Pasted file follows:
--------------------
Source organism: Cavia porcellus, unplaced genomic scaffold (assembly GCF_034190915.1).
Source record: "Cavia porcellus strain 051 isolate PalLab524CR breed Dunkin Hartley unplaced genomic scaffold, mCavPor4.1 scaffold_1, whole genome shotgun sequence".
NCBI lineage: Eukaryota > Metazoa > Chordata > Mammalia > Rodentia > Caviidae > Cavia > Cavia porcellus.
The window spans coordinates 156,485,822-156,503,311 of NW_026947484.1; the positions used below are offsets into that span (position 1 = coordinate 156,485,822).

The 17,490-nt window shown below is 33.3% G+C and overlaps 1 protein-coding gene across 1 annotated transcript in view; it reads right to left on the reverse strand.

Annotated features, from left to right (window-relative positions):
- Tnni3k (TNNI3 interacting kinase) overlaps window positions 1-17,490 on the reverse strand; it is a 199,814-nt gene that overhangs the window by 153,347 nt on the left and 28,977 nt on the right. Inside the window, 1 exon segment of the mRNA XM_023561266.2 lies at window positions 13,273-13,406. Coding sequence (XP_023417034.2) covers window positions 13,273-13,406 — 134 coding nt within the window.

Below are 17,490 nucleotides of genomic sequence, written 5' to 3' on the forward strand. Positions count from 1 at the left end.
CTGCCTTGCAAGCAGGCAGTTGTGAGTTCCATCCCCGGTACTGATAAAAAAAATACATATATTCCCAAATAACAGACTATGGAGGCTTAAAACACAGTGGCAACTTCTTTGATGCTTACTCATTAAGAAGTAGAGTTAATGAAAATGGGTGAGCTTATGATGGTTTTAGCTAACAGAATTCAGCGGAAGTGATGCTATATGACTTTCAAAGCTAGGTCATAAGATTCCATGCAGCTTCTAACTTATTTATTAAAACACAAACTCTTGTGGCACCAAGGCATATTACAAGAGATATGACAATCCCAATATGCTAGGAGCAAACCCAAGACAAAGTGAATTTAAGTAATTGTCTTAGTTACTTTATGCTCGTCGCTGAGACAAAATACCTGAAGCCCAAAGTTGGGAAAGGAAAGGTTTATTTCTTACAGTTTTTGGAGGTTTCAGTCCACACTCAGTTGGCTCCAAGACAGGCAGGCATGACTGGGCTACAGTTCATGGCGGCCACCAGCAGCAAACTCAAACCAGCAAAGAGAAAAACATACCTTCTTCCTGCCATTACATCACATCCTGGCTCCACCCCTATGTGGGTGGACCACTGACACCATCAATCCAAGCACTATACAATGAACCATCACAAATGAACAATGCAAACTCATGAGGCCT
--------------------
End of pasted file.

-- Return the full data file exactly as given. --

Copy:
Source organism: Cavia porcellus, unplaced genomic scaffold (assembly GCF_034190915.1).
Source record: "Cavia porcellus strain 051 isolate PalLab524CR breed Dunkin Hartley unplaced genomic scaffold, mCavPor4.1 scaffold_1, whole genome shotgun sequence".
NCBI lineage: Eukaryota > Metazoa > Chordata > Mammalia > Rodentia > Caviidae > Cavia > Cavia porcellus.
The window spans coordinates 156,485,822-156,503,311 of NW_026947484.1; the positions used below are offsets into that span (position 1 = coordinate 156,485,822).

The 17,490-nt window shown below is 33.3% G+C and overlaps 1 protein-coding gene across 1 annotated transcript in view; it reads right to left on the reverse strand.

Annotated features, from left to right (window-relative positions):
- Tnni3k (TNNI3 interacting kinase) overlaps window positions 1-17,490 on the reverse strand; it is a 199,814-nt gene that overhangs the window by 153,347 nt on the left and 28,977 nt on the right. Inside the window, 1 exon segment of the mRNA XM_023561266.2 lies at window positions 13,273-13,406. Coding sequence (XP_023417034.2) covers window positions 13,273-13,406 — 134 coding nt within the window.

Below are 17,490 nucleotides of genomic sequence, written 5' to 3' on the forward strand. Positions count from 1 at the left end.
CTGCCTTGCAAGCAGGCAGTTGTGAGTTCCATCCCCGGTACTGATAAAAAAAATACATATATTCCCAAATAACAGACTATGGAGGCTTAAAACACAGTGGCAACTTCTTTGATGCTTACTCATTAAGAAGTAGAGTTAATGAAAATGGGTGAGCTTATGATGGTTTTAGCTAACAGAATTCAGCGGAAGTGATGCTATATGACTTTCAAAGCTAGGTCATAAGATTCCATGCAGCTTCTAACTTATTTATTAAAACACAAACTCTTGTGGCACCAAGGCATATTACAAGAGATATGACAATCCCAATATGCTAGGAGCAAACCCAAGACAAAGTGAATTTAAGTAATTGTCTTAGTTACTTTATGCTCGTCGCTGAGACAAAATACCTGAAGCCCAAAGTTGGGAAAGGAAAGGTTTATTTCTTACAGTTTTTGGAGGTTTCAGTCCACACTCAGTTGGCTCCAAGACAGGCAGGCATGACTGGGCTACAGTTCATGGCGGCCACCAGCAGCAAACTCAAACCAGCAAAGAGAAAAACATACCTTCTTCCTGCCATTACATCACATCCTGGCTCCACCCCTATGTGGGTGGACCACTGACACCATCAATCCAAGCACTATACAATGAACCATCACAAATGAACAATGCAAACTCATGAGGCCT